Sometimes it doesn’t feel like all that long ago that we were at school. There was a certain sense of joy that came when the bell rang signally time for lunch. How many of us charged from the classroom out into the playground with our friends, embracing that little bit of freedom from all that indoor learning?
During the week, we asked you what your favourite schoolyard games were. We got lots of responses and we collected this information to put together what the most popular schoolyard games were according to you.
For tonight’s Saturday Night Nostalgia we take a look back at the schoolyard games you played growing up. Read on and see if your schoolyard favourite made the list.
It didn’t matter if you jumped solo, with a friend or with a whole group of classmates, everyone enjoyed a skipping rope game. Skipping was serious business, it wasn’t enough to clear the jump, we needed to include double jumps, twirls and hops from one foot to the other. Those of us clever enough to jump double Dutch — two ropes being swung at the one time by a couple of enthusiastic rope turners — were the real masters of skipping!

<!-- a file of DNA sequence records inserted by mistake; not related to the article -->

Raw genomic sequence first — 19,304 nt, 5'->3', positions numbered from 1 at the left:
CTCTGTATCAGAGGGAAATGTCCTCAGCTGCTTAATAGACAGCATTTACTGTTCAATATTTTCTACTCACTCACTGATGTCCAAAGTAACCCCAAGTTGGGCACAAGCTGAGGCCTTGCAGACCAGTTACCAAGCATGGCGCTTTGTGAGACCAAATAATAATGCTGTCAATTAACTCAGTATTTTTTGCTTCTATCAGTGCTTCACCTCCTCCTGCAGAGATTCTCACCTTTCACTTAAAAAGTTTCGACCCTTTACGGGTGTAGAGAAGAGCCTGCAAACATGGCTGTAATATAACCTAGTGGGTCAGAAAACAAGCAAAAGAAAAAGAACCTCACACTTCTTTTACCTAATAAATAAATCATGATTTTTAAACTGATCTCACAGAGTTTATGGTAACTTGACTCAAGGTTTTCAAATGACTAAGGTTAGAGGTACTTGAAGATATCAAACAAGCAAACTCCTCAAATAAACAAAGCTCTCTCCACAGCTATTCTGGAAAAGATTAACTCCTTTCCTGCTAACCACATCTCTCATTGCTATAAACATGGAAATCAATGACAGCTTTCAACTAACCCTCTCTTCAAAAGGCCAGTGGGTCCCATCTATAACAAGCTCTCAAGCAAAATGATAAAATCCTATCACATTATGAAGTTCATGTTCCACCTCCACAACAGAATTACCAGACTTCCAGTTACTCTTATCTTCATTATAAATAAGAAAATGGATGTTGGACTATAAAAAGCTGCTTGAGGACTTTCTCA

Who’s got a skipping rope rhyme to share?
Who knew we could have as much fun as we did with a long piece of elastic tied up at the ends, just be sure not to use Mum’s special dressmaker’s elastic… Girls would laugh uncontrollably trying to jump over, under and in between the elastic stretched out between the legs of two friends. “England, Ireland, Scotland, Wales…” could be heard around the schoolyard, and as the elastic got higher it was only a matter of time before someone suffered an injury.
Groups would huddle and cluster over the tiny glass balls in what were quite serious games of marbles. Reputations — and the marbles themselves — were at stake, with prized collections often swapped between losers and winners. It’s a game that has stood the test of time, and while there were some straightforward rules, these were often bent and shaped to suit those playing.
Grab your bat and ball and head out onto the oval for a game of rounders. It might have got its start in 17th century England, but this game — a sort of cross between cricket and softball — was certainly popular in the schoolyard when we were growing up. To score points (rounders) the batting team needed to have one of its players complete a circuit of the four bases without being put ‘out’.
We’d line up to play hopscotch, taking turns to toss the stone or other small object onto the numbered spaces outlined on the playground. Jumping through the spaces we’d retrieve the stone on the turnaround and handover for the next person.
Some called it jacks, some called it knucklebones, but we all enjoyed trying to complete that series of throws and pick ups in order to be crowned the winner. Do you remember ‘riding the elephant’ or ‘horses in the stable’?
Other playground games to get remembered favourably included Kick the Can, Statues, Brandy and Drop the Hankie.